BRASILIA (Reuters) - For years, Brazil’s presidential frontrunner, the right-wing lawmaker Jair Bolsonaro, has made headlines for the wrong reasons.
He grabbed national attention in 2014 when he told a congresswoman on the floor of the lower house: “I won’t rape you because you do not deserve it.”
Since then, offensive comments against homosexuals, blacks and indigenous people have generated controversy and attracted a fierce social media following fed up with what they call “political correctness” from his critics.
Yet the shock tactics that once thrust him onto the front pages of newspapers may be yielding diminishing returns.
Despite his strength in the polls, the former Army captain’s exposure in major media outlets has trailed key rivals this year, including one with a fraction of his support, according to researchers at the State University of Rio de Janeiro (UERJ).
That and his lack of major party alliances, campaign funds or television advertising time under Brazil’s electoral rules could make it hard for the congressman to maintain his lead as the presidential campaign formally kicks off in two weeks.
Bolsonaro wears the ostracism with pride, likening his struggle with mainstream media to that of U.S. President Donald Trump, whose 2016 campaign he cites as a model for his run.
“Trump also suffered with all this fake news,” he said in a television interview on Monday. “What Trump suffered in his campaign, I’ve been suffering for years in the Brazilian media.”
For all of Trump’s antagonism with the media, however, the wealthy former reality TV star dominated coverage of the U.S. presidential race. From January to September 2016, he got more than twice as much time on the nightly newscasts of ABC, CBS and NBC as his Democratic rival Hillary Clinton, according to the Tyndall Report, which has tracked the broadcasts for 40 years.
By contrast, mentions of Bolsonaro on Brazil’s most-watched newscast and the front and main editorial pages of the country’s top three newspapers from January to late July trailed former Sao Paulo Governor Geraldo Alckmin by 15 percent, according to political scientist Joao Feres.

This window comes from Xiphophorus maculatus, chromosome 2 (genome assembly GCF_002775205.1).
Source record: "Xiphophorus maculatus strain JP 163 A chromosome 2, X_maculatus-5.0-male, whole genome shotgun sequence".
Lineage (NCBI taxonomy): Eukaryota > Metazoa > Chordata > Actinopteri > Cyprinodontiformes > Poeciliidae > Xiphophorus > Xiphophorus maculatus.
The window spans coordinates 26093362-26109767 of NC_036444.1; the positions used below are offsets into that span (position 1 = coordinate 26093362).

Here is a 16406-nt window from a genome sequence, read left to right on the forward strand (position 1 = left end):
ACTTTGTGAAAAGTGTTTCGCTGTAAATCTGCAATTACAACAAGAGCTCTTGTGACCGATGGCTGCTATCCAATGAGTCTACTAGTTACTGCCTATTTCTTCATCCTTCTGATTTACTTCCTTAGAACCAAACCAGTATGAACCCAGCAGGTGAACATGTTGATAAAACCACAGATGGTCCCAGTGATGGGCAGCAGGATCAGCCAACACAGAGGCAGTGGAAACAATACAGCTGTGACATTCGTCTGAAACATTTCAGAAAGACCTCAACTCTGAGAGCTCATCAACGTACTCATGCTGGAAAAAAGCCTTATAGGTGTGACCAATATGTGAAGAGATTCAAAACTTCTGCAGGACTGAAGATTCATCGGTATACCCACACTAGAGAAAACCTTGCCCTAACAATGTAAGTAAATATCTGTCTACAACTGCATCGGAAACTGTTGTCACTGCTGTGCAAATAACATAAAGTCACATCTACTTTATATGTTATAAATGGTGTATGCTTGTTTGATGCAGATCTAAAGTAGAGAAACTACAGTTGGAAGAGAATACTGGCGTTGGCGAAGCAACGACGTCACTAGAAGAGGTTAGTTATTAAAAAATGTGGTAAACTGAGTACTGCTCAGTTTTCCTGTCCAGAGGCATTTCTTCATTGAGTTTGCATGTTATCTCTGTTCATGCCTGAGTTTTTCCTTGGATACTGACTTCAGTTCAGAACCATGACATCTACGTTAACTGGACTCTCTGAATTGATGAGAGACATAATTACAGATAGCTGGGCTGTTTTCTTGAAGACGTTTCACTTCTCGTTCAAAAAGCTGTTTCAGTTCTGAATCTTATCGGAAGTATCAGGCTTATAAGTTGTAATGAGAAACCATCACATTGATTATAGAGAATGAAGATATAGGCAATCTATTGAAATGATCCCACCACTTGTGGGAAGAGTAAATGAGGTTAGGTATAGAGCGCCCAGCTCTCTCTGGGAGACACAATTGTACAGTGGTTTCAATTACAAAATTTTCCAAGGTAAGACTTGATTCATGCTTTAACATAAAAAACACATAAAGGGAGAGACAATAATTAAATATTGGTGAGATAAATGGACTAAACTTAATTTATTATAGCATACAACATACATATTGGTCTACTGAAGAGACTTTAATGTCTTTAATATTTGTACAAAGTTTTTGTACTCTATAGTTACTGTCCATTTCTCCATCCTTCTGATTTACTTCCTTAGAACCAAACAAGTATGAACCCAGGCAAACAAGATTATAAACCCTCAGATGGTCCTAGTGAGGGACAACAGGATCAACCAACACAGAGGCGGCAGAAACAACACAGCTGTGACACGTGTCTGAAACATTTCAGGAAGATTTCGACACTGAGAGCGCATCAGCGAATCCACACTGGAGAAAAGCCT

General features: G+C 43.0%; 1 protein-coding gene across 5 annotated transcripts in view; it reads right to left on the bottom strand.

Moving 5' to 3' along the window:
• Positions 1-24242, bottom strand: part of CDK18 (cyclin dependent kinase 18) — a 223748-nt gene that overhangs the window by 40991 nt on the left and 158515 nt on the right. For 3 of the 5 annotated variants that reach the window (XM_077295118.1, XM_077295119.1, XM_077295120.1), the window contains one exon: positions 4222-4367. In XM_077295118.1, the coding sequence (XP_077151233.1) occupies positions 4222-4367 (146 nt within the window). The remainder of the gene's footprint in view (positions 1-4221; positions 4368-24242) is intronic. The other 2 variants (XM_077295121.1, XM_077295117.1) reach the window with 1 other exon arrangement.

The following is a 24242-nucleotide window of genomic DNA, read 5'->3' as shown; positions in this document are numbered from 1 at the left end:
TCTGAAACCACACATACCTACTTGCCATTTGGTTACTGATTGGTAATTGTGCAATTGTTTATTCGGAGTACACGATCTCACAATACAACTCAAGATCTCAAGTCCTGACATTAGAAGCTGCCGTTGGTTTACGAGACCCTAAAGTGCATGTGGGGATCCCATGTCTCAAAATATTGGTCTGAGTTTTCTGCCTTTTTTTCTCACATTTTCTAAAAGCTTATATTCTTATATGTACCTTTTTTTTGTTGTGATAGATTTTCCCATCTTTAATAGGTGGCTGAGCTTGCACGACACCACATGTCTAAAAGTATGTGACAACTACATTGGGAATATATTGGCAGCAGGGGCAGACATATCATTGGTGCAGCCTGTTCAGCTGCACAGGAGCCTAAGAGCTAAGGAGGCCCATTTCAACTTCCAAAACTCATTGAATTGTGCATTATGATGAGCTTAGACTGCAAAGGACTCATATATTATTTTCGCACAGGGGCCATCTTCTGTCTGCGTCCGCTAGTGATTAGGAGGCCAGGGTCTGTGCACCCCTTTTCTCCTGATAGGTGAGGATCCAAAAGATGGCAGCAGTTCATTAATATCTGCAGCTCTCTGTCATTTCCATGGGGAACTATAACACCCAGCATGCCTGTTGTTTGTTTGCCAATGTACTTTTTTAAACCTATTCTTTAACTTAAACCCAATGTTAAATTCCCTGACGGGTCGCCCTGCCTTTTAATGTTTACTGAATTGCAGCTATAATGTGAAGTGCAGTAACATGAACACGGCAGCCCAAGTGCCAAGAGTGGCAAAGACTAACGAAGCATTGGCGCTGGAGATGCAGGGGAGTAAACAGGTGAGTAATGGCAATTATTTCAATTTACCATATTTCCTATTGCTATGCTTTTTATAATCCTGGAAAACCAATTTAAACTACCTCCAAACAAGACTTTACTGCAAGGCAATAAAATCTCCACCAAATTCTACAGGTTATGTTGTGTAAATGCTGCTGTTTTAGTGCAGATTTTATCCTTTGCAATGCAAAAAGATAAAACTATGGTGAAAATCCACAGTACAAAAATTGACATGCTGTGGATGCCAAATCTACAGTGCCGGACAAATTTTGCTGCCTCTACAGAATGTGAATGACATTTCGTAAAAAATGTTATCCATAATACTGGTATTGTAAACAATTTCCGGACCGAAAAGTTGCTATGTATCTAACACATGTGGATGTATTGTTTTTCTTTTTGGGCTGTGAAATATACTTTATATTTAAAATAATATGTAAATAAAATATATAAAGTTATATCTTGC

“The media does not like Bolsonaro. They do not think he is trustworthy,” said Feres, head of the Institute for Social and Political Studies at UERJ.
Bolsonaro attracts about a fifth of voter support in most opinion surveys, while Alckmin polls in the high single digits.
Former President Luiz Inacio Lula da Silva, who outpolls both, has also gotten far more media coverage, according to the unpublished UERJ research, driven largely by his jailing for a bribery conviction, which will likely bar him from the race.
Coverage disparities may shrink as campaigning ahead of the October elections formally kicks off this month and newsrooms standardize their coverage of the leading candidates.
TV Globo, Brazil’s biggest network, said in a statement that it was stepping up coverage of Bolsonaro now that he has been officially nominated, adding that they would soon grant the same time on its nightly newscast to the five leading candidates.
Newspaper Folha de S.Paulo said it has tried to give fair coverage of Bolsonaro, an apologist for Brazil’s 1964-1985 military government, based upon the strength of his polling.
“That includes, obviously, reporting his controversial statements about women and gays, and his praise of Brazil’s past military dictatorship,” said Folha politics editor Fabio Zanini.
Bolsonaro has participated in a handful of TV interviews in recent weeks after accepting his party’s nomination.
Still, his aides say they do not trust traditional media to get their message across. “They try to disparage him in every story. He is always on the defensive,” said Congressman Major Olimpio, a campaign manager for Bolsonaro in Sao Paulo.
Instead, Bolsonaro is counting on his robust social media presence, where he outstrips rivals with 5.4 million followers on Facebook.
His polling reflects that strategy, with stronger support among younger and wealthier voters, who are the heaviest social media users in Brazil.
Smartphone penetration has risen to half of Brazilians this year, from less than a third during the 2014 presidential race, but analysts still underscore the importance of TV and radio exposure to reach voters beyond Brazil’s more affluent cities.
“A lot of people are betting on social media changing the way this campaign will be fought,” said Feres, warning of its limitations. “Algorithms concentrate messages in the same Internet groups, so you end up preaching to the converted.”
Reporting by Anthony Boadle; Editing by Alistair Bell